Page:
Used to be a time when October would roll around and I’d start mumbling about the over-the-top Halloween marketing, too commercialized, all that candy isn’t good for the kids, yada yada. But over the last few years, the Halloween shelf share has dropped, replaced by a spreading ooze of Pepto-pink merchandise whose purchase we are assured will bring us just that much closer to “The Cure.”
Breast cancer has the dubious distinction of becoming the marketing darling of diseases — there is no other disease for which we are told that going shopping can cure an illness. Never mind that many of the pink-washed products are downright unhealthy and, in some cases, contain ingredients that have been linked to cancer. They make the companies that sell them look like concerned corporate citizens even though the profits they make selling all this stuff often far exceed what they donate to fight breast cancer. But it’s all about awareness, right?
Well, maybe not. A new study commissioned by the National Breast Cancer Coalition found that we are already quite aware of breast cancer, and that “these popular efforts lull the public into a false sense that adequate progress is being made.” Indeed, unless you’ve been in a coma for the last 20 years, it would be extremely difficult not to be aware of breast cancer.
So why aren’t we buying red stuff for heart disease and black for lung cancer, both of which kill more women every year than breast cancer? The answer in large part is that breasts are sexy. And let’s face it, sex sells. Lest you doubt that, this year Ralph Lauren is marketing polo shirts with a bull’s-eye above one breast to symbolize targeting (bull’s-eye, target, get it?) breast cancer. An ad running on the Web and in magazines shows a group of very young, beautiful women wearing only the polo shirts and string bikinis, leaving one to wonder just what is really being marketed.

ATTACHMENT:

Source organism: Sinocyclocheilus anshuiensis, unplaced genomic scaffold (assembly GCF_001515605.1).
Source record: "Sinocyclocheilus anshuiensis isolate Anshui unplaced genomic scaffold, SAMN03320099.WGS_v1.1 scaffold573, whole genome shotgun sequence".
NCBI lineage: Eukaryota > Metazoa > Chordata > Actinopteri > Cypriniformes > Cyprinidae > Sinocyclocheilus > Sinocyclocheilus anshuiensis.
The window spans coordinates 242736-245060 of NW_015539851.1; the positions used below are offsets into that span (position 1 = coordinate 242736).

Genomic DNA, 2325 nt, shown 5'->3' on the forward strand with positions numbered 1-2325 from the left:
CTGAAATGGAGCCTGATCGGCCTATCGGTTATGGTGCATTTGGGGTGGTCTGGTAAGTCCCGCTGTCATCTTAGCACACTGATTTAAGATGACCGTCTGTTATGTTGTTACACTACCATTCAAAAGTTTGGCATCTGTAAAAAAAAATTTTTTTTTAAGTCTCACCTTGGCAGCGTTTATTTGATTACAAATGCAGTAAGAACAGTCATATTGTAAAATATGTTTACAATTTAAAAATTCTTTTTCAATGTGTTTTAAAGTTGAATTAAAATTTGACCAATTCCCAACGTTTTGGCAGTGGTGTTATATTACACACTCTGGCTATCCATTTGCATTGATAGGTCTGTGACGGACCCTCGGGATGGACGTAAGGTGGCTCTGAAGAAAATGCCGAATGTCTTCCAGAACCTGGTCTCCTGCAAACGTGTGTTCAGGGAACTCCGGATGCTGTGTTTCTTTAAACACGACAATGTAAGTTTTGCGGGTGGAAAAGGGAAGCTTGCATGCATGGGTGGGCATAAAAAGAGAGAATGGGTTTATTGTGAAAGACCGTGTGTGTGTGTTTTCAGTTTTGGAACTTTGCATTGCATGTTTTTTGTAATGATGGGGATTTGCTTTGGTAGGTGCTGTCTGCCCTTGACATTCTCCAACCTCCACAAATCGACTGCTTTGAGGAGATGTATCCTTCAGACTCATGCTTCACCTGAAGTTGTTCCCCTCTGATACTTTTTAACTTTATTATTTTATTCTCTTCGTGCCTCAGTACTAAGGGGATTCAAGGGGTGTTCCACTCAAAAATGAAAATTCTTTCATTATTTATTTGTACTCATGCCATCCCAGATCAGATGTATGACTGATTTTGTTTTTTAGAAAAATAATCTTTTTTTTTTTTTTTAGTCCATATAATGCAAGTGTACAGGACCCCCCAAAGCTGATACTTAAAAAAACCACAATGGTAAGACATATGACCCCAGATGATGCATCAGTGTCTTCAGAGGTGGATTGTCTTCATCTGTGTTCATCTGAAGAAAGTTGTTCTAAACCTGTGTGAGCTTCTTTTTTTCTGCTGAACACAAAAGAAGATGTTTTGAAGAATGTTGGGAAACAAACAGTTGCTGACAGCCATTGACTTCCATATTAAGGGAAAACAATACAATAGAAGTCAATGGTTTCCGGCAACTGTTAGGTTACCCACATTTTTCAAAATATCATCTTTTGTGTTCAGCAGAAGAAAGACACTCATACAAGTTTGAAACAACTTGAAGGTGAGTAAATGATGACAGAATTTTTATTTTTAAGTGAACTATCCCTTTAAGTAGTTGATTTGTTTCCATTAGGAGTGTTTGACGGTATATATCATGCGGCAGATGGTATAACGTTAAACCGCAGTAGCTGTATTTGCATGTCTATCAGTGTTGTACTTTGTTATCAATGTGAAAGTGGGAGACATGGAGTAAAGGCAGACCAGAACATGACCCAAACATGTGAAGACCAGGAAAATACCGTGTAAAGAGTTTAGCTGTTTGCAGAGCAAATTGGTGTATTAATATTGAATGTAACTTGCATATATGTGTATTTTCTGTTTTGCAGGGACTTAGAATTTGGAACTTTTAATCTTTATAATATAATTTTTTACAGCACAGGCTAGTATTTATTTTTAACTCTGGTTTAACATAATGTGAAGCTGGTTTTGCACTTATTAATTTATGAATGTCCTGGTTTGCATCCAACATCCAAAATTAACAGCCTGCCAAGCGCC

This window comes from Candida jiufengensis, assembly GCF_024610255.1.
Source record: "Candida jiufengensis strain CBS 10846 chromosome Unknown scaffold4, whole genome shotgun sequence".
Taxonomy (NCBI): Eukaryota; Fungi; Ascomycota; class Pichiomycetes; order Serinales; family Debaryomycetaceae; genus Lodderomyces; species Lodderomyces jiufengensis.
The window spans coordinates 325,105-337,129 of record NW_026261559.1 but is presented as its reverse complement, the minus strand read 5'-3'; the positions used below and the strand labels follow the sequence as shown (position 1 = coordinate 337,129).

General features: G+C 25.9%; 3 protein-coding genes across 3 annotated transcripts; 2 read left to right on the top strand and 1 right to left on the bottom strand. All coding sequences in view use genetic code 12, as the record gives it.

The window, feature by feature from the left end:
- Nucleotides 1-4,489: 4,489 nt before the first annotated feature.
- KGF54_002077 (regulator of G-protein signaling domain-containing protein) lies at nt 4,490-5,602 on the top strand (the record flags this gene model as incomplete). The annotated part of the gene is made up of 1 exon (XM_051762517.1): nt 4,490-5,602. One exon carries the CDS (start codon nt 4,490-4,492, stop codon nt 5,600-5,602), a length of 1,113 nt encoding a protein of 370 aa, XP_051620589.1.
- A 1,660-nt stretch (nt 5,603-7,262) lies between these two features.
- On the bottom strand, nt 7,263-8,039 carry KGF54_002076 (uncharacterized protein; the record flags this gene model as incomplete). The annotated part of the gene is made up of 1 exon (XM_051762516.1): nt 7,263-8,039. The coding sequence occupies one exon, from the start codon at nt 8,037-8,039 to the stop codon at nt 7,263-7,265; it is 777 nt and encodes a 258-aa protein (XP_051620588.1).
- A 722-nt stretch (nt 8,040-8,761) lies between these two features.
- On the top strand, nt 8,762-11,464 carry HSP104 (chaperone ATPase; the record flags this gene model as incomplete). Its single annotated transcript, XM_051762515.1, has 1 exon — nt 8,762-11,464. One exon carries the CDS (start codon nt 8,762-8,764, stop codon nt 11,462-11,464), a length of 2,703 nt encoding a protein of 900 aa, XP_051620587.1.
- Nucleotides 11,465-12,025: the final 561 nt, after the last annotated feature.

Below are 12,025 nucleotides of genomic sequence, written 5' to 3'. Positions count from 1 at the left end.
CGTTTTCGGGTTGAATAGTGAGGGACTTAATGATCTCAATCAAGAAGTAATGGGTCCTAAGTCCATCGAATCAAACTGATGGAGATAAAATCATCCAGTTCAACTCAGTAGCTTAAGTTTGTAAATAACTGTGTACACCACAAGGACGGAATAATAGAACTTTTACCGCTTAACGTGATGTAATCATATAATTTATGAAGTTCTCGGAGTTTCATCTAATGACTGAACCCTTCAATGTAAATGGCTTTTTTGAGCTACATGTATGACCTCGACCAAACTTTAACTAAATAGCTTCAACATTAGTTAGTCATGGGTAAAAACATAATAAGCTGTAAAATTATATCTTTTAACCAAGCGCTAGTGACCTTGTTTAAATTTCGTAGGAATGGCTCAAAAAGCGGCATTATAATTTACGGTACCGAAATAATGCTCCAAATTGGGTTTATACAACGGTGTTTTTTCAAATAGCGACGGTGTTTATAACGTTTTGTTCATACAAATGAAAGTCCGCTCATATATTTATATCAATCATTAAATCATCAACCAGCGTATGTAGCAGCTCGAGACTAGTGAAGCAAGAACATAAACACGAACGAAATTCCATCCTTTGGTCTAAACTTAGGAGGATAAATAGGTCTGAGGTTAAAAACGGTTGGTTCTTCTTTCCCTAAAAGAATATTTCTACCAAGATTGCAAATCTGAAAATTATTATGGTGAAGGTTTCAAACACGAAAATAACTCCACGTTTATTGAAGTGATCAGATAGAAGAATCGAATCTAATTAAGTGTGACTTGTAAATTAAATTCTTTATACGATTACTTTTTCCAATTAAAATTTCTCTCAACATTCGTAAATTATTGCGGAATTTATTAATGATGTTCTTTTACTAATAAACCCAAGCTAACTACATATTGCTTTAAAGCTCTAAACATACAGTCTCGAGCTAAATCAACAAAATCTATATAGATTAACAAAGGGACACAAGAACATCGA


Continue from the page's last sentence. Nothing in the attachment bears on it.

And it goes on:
But perhaps most disturbing are the pinkified products that contain harmful ingredients, including numerous cosmetics that contain parabens, an ingredient long linked to cancer. One also has to question the pink M&M’s, Tic Tacs, etc., given that one of the most important things you can do to prevent breast cancer is to eat healthy food and watch your weight. And then there are the automobile companies that proudly support breast cancer awareness while making little effort to curb cancer-causing auto emissions. Here in Kentucky, we even have the oxymoronic pink license plates that say “Drive for the Cure.” For more on the inappropriate use of cause marketing to raise money for breast cancer, check out www.thinkpink.org.
Breast cancer survivor Susan Metters summed up the situation very well in her blog, Lemon Margaritas: “I am glad that all these companies want to raise awareness and are donating money to the cause, but at the same time it’s frustrating because they are clearly capitalizing on this crazy, ribbon-plastered, pink breast cancer machine. It’s sad when something like breast cancer has become so commercialized. Is the cause getting lost in the craze?”
Metters suggests we move beyond the crass commercialization of this disease and “put some power in the pink.” One excellent idea would be to start paying more attention to the cause of breast cancer. As we learned this year, Hormone Replacement Therapy (HRT) is the likely cause of many cases of breast cancer in the last few decades, and new research indicates that pesticides such as DDT are also likely culprits. And aren’t we more likely to find a cure if we know the cause? You can learn more about the politics of breast cancer awareness at www.bcaction.org.
A final note — October is also Domestic Violence Awareness Month. But violence behind closed doors is still a much more taboo subject than breast cancer, even though it is a horrendous problem that impacts the lives of millions of women and caused the death of more than 1,800 women in this country alone in 2005. So I issue this challenge: For every dollar you donate to breast cancer awareness, send the same amount to the Center for Women and Families to help the victims of domestic violence.
And now I’m off to buy a few bags of candy corn.
Lucinda Marshall is a feminist artist, writer and activist. She is the founder of the Feminist Peace Network, www.feministpeacenetwork.org. Contact her at firstname.lastname@example.org